In India, COVID-19 school closure, and related challenges with distance learning have taught us that we must liberate learning from outdated curriculum that emphasise on one-sided information transfer. The quick shift to online teaching forced the reluctant schools and teachers to adapt to e-learning. Unfortunately government ignored the already existing digital divide embedded with gender and class divides as well as plight of ill paid teachers upon whom the impact of school closure is worst. The decision of sudden closure brought along with it the problems of pay cuts, and loss of jobs for teachers; it clearly hints at increasing insecure employment in education.
The pandemic COVID-19 has made all the educational Institutions across the world to close down, disrupting the understood normal. Today confinement is the new world order. In India too not a single institution is safe from the deadly virus, forcing the state governments across the country to close down schools and colleges temporarily as a measure to contain the spread of the deadly virus. This sudden closure disrupted the Board examinations, school admissions, entrance tests and other competitive examinations in the institutions of education across the nation. It’s almost four months since then and there is no certainty when will the educational institutions reopen. As per the government’s economics watchdog, among all the sectors that are affected by Covid-19 crisis, the most affected is education sector, which is a critical determinant of a country’s economic future. This closure will surely affect the continuity of learning for more than 285 million young learners in schools and more than 20 million students in higher education. It will have long term negative consequences for the social and economic sectors. The economists have already warned 1.6 percent fall in India’s real GDP growth by FY21 and a rise in unemployment rate to 26.2 per cent in the third week of April 2020 amid lockdown. This pandemic will thus push millions of people to poverty, where it will be difficult for them to meet their basic needs, not to talk of education.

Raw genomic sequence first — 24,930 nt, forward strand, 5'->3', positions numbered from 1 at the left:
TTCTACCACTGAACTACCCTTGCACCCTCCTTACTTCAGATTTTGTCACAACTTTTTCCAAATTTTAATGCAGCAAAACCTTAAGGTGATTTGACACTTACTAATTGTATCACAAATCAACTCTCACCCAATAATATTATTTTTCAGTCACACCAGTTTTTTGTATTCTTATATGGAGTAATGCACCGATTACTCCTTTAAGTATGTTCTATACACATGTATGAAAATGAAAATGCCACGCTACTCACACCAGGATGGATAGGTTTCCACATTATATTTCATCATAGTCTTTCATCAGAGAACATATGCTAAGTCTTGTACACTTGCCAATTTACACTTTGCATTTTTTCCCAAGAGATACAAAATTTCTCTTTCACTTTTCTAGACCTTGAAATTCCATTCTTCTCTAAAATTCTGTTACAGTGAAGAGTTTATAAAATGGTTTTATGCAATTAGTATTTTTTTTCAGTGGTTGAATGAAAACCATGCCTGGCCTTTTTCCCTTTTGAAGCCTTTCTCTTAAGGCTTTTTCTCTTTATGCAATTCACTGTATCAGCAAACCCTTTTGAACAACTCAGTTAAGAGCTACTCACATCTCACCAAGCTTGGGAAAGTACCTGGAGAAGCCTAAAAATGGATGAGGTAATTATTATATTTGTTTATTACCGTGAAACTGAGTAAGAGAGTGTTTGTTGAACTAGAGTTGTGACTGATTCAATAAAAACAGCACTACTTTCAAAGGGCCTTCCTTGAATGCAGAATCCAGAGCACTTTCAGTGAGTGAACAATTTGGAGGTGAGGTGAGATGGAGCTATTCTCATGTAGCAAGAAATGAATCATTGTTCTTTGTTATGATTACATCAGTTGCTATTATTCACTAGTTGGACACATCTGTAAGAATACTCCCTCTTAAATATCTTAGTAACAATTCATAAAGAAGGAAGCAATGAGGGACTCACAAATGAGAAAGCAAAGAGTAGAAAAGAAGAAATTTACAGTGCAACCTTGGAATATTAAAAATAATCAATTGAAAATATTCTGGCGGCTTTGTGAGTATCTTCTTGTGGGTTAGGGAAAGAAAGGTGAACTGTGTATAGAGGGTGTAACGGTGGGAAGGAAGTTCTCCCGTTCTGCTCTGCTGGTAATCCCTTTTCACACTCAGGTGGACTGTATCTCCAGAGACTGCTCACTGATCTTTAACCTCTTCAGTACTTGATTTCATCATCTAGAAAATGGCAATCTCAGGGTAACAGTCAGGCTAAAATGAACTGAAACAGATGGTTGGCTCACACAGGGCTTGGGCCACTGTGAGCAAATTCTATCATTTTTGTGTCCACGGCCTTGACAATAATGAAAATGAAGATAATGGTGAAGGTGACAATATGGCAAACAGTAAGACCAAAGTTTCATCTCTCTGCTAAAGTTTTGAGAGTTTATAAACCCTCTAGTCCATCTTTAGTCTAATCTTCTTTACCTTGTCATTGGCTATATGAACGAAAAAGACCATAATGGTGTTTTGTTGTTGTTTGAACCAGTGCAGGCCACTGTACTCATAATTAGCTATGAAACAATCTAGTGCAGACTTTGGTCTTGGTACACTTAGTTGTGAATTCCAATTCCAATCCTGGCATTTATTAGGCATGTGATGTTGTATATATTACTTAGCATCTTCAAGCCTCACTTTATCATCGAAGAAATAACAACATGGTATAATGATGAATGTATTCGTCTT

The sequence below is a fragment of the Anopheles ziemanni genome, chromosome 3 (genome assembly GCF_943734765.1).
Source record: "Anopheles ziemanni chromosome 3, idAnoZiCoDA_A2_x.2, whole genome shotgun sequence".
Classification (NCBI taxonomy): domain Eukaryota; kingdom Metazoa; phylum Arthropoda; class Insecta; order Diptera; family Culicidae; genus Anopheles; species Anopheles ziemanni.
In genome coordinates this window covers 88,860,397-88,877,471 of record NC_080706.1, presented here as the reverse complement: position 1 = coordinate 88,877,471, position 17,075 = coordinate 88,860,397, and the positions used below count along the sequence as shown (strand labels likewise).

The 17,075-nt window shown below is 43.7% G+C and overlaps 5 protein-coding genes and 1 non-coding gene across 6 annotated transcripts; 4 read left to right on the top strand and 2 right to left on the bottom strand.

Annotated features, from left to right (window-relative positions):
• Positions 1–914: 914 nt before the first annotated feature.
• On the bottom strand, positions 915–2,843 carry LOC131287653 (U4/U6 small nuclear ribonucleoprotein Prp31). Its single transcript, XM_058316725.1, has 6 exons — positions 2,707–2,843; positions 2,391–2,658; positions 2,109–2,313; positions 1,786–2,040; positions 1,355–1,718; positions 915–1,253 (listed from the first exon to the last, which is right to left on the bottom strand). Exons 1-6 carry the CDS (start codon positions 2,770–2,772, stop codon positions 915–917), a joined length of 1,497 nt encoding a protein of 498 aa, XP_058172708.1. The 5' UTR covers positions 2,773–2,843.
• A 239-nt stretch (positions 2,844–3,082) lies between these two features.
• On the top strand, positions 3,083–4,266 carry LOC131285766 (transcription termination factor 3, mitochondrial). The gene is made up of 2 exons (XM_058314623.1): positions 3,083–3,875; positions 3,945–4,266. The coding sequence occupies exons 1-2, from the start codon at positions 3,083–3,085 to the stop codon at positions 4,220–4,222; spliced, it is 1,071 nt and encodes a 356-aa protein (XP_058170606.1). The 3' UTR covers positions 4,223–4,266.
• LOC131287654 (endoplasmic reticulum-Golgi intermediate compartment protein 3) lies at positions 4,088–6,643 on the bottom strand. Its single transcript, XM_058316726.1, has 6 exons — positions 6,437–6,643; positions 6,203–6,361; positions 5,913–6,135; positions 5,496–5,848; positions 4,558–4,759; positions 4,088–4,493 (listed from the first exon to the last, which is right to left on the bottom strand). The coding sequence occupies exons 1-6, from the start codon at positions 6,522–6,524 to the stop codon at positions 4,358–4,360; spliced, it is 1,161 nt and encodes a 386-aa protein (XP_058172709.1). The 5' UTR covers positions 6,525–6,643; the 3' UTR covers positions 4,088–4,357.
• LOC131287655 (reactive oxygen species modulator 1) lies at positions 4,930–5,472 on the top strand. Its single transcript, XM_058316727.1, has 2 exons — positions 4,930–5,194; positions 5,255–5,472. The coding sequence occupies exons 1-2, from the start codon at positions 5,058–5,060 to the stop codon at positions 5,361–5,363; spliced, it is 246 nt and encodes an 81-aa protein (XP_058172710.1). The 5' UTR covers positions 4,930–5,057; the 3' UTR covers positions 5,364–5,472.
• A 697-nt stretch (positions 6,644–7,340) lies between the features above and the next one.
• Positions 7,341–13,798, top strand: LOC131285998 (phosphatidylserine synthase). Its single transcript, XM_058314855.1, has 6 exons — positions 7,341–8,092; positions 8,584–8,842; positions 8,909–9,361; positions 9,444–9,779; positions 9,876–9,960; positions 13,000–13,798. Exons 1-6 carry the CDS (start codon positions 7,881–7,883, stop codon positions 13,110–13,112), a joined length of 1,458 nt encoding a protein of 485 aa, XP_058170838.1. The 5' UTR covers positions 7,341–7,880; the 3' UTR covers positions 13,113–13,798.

India entered its lockdown with a high unemployment level at 8.7%, while the Centre for Monitoring Indian Economy stated that total unemployment was at a record high at 27% in early May. The International Labour Organisation (ILO) estimates the loss of full-time jobs worldwide to be 305 million, in India, the total number of jobs likely to be impacted is 136 million. So this situation very well explains the plight of education sector, which receives only 4.6 percent of GDP, lower than many developing nations. If the lockdown continues for few more months there could be severe job losses. Even though the government made the announcement that it is a precondition that there are no layoffs and all the teaching and non-teaching staff get salary in these difficult times. But to the contrary, employers have removed the temporary staff, as the revenue through fee income is at risk. Those in job, among them more than half of staff are vulnerable in insecure employment. There are great chances of the temporary teacher’s vacancies (e.g. Vidyasahayak teachers and temporary assistant professors) in schools and universities might continue to remain unfulfilled. In the lockdown when the Education Minister called upon parents to submit their questions to be addressed in a webinar, several teachers directed their salary woes at the Minister. Some teachers also emphasized that since the lockdown, they have been working harder than before to make sure students do not lose their academic year. They have had to learn the modalities of teaching online and are working tirelessly. They were anxious as how will the Administrators pay their staff, if schools are closed and parents do not pay fees. It is high time that government come out with strategies for this sector, only then these unprecedented challenges would be met.